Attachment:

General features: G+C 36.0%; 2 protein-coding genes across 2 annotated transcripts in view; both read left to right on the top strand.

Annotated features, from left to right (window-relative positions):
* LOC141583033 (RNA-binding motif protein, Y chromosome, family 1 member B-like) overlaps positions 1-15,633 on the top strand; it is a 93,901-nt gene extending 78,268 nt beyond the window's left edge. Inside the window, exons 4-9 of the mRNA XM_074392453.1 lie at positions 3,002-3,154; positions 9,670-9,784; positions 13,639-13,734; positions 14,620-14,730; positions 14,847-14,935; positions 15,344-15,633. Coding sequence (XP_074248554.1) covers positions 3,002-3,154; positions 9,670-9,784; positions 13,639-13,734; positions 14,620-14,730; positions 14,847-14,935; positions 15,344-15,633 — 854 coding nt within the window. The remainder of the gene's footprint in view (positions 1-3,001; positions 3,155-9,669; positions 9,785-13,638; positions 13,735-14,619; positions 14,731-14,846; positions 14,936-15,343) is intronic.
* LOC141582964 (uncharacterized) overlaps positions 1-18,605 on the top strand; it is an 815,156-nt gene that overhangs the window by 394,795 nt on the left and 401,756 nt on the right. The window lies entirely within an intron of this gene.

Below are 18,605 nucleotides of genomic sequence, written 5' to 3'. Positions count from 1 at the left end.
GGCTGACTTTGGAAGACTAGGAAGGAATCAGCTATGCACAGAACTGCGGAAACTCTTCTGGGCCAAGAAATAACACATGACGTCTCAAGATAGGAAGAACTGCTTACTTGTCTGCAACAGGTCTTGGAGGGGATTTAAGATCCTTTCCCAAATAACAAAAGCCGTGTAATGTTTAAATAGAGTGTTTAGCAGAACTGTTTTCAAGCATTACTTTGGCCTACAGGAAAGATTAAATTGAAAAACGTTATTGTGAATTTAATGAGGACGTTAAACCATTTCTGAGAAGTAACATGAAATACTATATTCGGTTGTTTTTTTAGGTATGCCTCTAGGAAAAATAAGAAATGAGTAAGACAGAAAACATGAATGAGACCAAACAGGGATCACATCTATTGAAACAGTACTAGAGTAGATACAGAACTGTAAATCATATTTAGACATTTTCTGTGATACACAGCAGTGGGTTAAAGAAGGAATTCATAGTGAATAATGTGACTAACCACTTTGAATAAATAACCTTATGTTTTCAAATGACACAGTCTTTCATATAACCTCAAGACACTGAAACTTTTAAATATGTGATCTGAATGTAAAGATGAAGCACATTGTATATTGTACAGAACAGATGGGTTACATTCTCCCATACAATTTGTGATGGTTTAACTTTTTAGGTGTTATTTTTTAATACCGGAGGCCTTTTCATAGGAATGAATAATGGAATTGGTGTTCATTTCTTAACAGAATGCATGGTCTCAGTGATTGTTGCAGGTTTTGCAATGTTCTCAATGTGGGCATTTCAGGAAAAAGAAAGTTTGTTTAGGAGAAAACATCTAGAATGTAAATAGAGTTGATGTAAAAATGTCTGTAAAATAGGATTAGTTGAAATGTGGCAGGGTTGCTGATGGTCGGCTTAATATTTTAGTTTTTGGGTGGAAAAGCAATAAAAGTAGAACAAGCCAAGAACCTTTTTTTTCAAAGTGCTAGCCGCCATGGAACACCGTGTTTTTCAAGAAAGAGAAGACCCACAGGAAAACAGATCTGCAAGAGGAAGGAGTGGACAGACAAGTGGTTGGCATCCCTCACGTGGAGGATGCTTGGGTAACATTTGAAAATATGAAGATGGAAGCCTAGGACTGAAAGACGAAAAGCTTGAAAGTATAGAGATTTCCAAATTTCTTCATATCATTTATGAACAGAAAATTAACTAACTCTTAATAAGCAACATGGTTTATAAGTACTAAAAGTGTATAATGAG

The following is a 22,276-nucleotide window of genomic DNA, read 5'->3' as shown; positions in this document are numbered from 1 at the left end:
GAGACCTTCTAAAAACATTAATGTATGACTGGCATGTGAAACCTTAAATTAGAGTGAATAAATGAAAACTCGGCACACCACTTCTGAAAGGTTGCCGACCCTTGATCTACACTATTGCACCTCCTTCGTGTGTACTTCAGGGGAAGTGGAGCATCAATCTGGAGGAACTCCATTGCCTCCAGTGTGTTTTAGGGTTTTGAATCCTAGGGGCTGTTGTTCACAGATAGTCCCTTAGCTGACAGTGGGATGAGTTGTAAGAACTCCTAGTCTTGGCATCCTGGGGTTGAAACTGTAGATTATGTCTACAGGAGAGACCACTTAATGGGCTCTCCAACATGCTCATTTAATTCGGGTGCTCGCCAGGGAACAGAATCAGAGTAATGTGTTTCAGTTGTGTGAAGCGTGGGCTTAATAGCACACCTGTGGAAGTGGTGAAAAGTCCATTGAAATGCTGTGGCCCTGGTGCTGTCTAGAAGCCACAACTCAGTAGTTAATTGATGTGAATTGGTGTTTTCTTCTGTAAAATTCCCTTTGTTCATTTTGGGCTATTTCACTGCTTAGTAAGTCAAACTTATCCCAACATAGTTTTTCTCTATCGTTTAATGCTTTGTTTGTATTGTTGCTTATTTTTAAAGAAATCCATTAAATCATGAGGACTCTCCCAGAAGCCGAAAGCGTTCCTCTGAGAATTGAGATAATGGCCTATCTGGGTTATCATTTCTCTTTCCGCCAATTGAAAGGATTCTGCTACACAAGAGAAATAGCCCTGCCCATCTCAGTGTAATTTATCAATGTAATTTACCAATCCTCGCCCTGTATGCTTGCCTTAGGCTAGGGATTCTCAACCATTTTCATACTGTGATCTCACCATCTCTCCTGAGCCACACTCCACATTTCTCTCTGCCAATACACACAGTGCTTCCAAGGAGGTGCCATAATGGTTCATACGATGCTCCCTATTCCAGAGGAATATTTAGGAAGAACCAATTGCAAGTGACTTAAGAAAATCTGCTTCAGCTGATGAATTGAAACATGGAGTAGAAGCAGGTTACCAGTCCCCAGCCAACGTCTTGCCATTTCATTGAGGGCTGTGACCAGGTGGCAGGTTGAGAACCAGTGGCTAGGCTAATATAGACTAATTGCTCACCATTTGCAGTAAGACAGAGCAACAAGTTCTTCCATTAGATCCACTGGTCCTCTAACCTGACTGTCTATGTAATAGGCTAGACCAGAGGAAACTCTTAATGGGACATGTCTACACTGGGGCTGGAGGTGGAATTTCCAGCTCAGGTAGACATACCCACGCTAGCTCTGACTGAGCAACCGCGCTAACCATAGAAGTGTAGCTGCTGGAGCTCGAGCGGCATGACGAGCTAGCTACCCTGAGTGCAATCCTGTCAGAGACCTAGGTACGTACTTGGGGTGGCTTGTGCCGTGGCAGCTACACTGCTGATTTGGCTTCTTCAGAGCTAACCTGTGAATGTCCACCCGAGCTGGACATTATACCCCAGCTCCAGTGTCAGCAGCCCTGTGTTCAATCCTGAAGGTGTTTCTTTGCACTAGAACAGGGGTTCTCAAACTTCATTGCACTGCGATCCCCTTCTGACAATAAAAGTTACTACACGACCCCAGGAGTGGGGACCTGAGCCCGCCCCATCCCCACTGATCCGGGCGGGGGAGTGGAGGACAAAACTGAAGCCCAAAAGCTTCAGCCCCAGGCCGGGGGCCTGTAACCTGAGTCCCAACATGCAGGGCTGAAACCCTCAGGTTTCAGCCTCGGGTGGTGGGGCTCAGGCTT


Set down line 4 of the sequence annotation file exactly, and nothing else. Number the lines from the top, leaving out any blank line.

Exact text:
* LOC141582964 (uncharacterized) overlaps positions 1-18,605 on the top strand; it is an 815,156-nt gene that overhangs the window by 394,795 nt on the left and 401,756 nt on the right. The window lies entirely within an intron of this gene.